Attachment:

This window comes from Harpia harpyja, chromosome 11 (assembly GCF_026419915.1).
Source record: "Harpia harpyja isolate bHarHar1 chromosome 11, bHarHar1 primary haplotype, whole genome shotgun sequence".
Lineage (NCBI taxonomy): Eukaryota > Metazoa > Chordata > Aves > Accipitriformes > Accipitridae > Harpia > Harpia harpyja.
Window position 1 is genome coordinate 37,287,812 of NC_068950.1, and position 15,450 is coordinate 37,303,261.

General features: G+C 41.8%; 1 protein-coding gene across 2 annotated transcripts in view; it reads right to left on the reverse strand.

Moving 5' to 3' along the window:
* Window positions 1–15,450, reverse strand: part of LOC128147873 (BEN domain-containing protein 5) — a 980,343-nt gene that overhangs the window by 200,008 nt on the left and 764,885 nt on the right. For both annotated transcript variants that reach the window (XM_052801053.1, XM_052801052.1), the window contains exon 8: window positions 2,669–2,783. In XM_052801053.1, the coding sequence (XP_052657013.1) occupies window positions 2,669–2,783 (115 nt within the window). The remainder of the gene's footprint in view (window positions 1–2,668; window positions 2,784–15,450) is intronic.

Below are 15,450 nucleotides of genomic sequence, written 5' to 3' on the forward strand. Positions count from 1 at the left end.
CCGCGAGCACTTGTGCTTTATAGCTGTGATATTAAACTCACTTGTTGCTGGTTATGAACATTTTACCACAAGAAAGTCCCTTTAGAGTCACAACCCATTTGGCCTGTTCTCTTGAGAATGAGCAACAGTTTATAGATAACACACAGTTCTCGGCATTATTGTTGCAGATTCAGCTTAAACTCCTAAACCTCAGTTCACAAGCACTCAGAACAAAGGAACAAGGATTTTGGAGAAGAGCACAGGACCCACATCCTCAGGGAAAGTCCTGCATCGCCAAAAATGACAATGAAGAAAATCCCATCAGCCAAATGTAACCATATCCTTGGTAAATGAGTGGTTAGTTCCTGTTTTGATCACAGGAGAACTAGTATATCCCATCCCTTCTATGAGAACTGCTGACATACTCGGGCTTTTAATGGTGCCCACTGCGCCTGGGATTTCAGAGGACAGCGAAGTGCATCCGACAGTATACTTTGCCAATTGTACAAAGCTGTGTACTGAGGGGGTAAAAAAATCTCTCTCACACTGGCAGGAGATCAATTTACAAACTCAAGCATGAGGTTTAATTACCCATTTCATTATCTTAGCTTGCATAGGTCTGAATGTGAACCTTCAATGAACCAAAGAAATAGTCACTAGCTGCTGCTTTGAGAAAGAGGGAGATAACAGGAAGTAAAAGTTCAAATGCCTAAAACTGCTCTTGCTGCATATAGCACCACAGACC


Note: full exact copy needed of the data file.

This window comes from Harpia harpyja, chromosome 11 (assembly GCF_026419915.1).
Source record: "Harpia harpyja isolate bHarHar1 chromosome 11, bHarHar1 primary haplotype, whole genome shotgun sequence".
Lineage (NCBI taxonomy): Eukaryota > Metazoa > Chordata > Aves > Accipitriformes > Accipitridae > Harpia > Harpia harpyja.
Window position 1 is genome coordinate 37,287,812 of NC_068950.1, and position 15,450 is coordinate 37,303,261.

General features: G+C 41.8%; 1 protein-coding gene across 2 annotated transcripts in view; it reads right to left on the reverse strand.

Moving 5' to 3' along the window:
* Window positions 1–15,450, reverse strand: part of LOC128147873 (BEN domain-containing protein 5) — a 980,343-nt gene that overhangs the window by 200,008 nt on the left and 764,885 nt on the right. For both annotated transcript variants that reach the window (XM_052801053.1, XM_052801052.1), the window contains exon 8: window positions 2,669–2,783. In XM_052801053.1, the coding sequence (XP_052657013.1) occupies window positions 2,669–2,783 (115 nt within the window). The remainder of the gene's footprint in view (window positions 1–2,668; window positions 2,784–15,450) is intronic.

Below are 15,450 nucleotides of genomic sequence, written 5' to 3' on the forward strand. Positions count from 1 at the left end.
CCGCGAGCACTTGTGCTTTATAGCTGTGATATTAAACTCACTTGTTGCTGGTTATGAACATTTTACCACAAGAAAGTCCCTTTAGAGTCACAACCCATTTGGCCTGTTCTCTTGAGAATGAGCAACAGTTTATAGATAACACACAGTTCTCGGCATTATTGTTGCAGATTCAGCTTAAACTCCTAAACCTCAGTTCACAAGCACTCAGAACAAAGGAACAAGGATTTTGGAGAAGAGCACAGGACCCACATCCTCAGGGAAAGTCCTGCATCGCCAAAAATGACAATGAAGAAAATCCCATCAGCCAAATGTAACCATATCCTTGGTAAATGAGTGGTTAGTTCCTGTTTTGATCACAGGAGAACTAGTATATCCCATCCCTTCTATGAGAACTGCTGACATACTCGGGCTTTTAATGGTGCCCACTGCGCCTGGGATTTCAGAGGACAGCGAAGTGCATCCGACAGTATACTTTGCCAATTGTACAAAGCTGTGTACTGAGGGGGTAAAAAAATCTCTCTCACACTGGCAGGAGATCAATTTACAAACTCAAGCATGAGGTTTAATTACCCATTTCATTATCTTAGCTTGCATAGGTCTGAATGTGAACCTTCAATGAACCAAAGAAATAGTCACTAGCTGCTGCTTTGAGAAAGAGGGAGATAACAGGAAGTAAAAGTTCAAATGCCTAAAACTGCTCTTGCTGCATATAGCACCACAGACC